Additional information (publication): there is a general lack of scholarly agreement regarding the exact relationship between the 1594 A Shrew and the 1623 The Shrew. Originally, A Shrew was seen as a non-Shakespearean source for The Shrew, meaning The Shrew must have been completed sometime after 2 May 1594.[17][18] This remained the predominant theory until 1850, when Samuel Hickson suggested that A Shrew was in some way derived from The Shrew.[19] Peter Alexander developed Hickson's work into his reported text/bad quarto theory, which necessitates that The Shrew must have been written prior to 2 May 1594.[20][21] However, there are other theories about the relationship between the texts. In 1942, R.A. Houk posited the "Ur-Shrew" theory, suggesting that the plays are two completely unrelated texts by different authors based on the same (now lost) source.[22][23] In his 1964 edition of the play for the Pelican Shakespeare, Richard Hosley suggested that A Shrew may have been an early draft of The Shrew, written by Shakespeare himself.[24][25] In his 1998 edition of A Shrew for the New Cambridge Shakespeare: The Early Quartos series, Stephen Roy Miller suggested A Shrew was an adaptation of The Shrew written by someone other than Shakespeare.[26] Critics remain divided on this issue.[27][28][29]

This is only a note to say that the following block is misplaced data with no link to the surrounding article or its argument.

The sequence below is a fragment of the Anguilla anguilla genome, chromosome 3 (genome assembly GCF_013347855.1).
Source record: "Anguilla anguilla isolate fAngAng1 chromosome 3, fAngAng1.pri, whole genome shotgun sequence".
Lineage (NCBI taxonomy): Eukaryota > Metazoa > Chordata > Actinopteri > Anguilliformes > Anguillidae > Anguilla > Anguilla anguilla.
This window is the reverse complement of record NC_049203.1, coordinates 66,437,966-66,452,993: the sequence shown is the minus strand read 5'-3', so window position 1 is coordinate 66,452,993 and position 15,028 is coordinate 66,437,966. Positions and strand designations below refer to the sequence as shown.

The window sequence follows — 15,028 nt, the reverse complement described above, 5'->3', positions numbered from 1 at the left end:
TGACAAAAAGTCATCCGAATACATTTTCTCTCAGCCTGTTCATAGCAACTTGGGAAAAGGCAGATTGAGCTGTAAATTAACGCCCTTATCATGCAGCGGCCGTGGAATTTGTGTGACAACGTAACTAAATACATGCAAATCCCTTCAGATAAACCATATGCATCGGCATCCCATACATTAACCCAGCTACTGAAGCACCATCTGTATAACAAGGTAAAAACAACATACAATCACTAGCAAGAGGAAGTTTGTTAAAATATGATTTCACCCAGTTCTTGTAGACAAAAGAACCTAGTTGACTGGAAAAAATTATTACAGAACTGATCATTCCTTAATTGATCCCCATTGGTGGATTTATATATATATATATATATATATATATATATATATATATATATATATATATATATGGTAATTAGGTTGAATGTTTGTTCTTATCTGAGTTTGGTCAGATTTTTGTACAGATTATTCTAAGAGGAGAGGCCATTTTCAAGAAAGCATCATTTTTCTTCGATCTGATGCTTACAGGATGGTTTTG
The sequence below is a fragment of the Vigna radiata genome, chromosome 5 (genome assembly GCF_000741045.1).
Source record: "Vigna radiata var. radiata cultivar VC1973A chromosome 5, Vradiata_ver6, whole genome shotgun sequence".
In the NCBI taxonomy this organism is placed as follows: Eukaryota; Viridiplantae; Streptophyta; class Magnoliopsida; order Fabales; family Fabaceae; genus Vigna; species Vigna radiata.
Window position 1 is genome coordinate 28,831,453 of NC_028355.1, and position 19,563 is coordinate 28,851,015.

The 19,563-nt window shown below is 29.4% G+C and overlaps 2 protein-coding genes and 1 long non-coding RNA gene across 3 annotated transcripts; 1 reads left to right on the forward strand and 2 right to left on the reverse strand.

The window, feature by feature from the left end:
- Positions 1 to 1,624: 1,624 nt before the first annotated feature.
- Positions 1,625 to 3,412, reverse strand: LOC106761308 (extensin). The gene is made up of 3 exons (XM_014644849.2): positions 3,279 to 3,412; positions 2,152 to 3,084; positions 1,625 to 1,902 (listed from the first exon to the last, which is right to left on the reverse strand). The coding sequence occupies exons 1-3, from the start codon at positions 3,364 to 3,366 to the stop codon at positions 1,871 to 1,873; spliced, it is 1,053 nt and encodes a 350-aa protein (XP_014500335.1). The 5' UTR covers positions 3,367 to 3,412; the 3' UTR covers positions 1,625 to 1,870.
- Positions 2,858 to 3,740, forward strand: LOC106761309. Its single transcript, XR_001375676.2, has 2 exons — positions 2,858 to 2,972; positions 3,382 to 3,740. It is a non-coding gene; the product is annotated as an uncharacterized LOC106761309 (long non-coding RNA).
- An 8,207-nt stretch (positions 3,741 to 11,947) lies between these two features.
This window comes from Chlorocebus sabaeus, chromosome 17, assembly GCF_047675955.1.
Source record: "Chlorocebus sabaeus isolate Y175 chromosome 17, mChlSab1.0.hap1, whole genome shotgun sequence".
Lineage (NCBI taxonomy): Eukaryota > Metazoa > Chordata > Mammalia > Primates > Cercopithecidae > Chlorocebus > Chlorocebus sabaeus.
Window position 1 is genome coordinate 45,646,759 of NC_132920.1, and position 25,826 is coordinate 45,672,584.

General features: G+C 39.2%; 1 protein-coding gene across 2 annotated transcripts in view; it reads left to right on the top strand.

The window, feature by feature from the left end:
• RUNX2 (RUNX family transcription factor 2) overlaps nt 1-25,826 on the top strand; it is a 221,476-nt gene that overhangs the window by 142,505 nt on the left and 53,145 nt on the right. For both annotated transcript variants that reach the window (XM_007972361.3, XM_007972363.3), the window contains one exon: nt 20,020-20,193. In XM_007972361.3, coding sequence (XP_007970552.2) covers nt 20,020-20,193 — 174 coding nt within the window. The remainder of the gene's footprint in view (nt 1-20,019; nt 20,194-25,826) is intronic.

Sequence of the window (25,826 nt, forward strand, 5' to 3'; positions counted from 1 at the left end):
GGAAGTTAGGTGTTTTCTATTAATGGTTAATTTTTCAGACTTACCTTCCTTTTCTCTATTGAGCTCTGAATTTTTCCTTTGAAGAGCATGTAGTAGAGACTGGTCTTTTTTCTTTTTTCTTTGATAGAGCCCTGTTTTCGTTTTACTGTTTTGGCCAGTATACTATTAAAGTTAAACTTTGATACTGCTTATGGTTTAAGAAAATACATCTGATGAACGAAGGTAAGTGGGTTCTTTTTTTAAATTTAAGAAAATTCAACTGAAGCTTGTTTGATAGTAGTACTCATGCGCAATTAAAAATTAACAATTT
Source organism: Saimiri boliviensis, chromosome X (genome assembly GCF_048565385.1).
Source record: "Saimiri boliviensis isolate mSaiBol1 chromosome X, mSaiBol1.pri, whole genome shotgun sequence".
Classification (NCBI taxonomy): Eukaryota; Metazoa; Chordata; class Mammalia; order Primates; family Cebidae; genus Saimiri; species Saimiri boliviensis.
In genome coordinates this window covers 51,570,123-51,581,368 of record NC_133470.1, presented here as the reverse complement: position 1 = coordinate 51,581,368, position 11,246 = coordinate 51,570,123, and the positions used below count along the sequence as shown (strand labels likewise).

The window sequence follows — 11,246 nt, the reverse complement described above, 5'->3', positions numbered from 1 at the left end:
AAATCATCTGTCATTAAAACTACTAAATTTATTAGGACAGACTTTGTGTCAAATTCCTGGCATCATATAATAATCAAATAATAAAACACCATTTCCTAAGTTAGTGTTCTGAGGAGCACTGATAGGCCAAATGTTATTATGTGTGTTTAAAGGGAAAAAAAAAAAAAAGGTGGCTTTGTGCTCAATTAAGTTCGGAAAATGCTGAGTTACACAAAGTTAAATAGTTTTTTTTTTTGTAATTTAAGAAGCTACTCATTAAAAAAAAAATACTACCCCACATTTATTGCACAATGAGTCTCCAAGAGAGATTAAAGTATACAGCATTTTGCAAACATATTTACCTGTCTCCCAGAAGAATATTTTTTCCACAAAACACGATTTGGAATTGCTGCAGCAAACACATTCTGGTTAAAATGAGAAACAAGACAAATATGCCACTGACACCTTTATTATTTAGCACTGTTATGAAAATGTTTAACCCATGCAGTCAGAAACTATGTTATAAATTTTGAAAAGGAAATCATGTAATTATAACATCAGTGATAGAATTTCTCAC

First recorded performance: according to Philip Henslowe's diary, a play called The Tamynge of A Shrowe was performed at Newington Butts on 13 June 1594. This could have been either the 1594 A Shrew or the Shakespearean The Shrew, but as the Admiral's Men and the Lord Chamberlain's Men, Shakespeare's own company, were sharing the theatre at the time, and as such Shakespeare himself would have been there, scholars tend to assume it was The Shrew.[30] The Shakespearean version was definitely performed at court before Charles I and Henrietta Maria on 26 November 1633, where it was described as "likt."[31]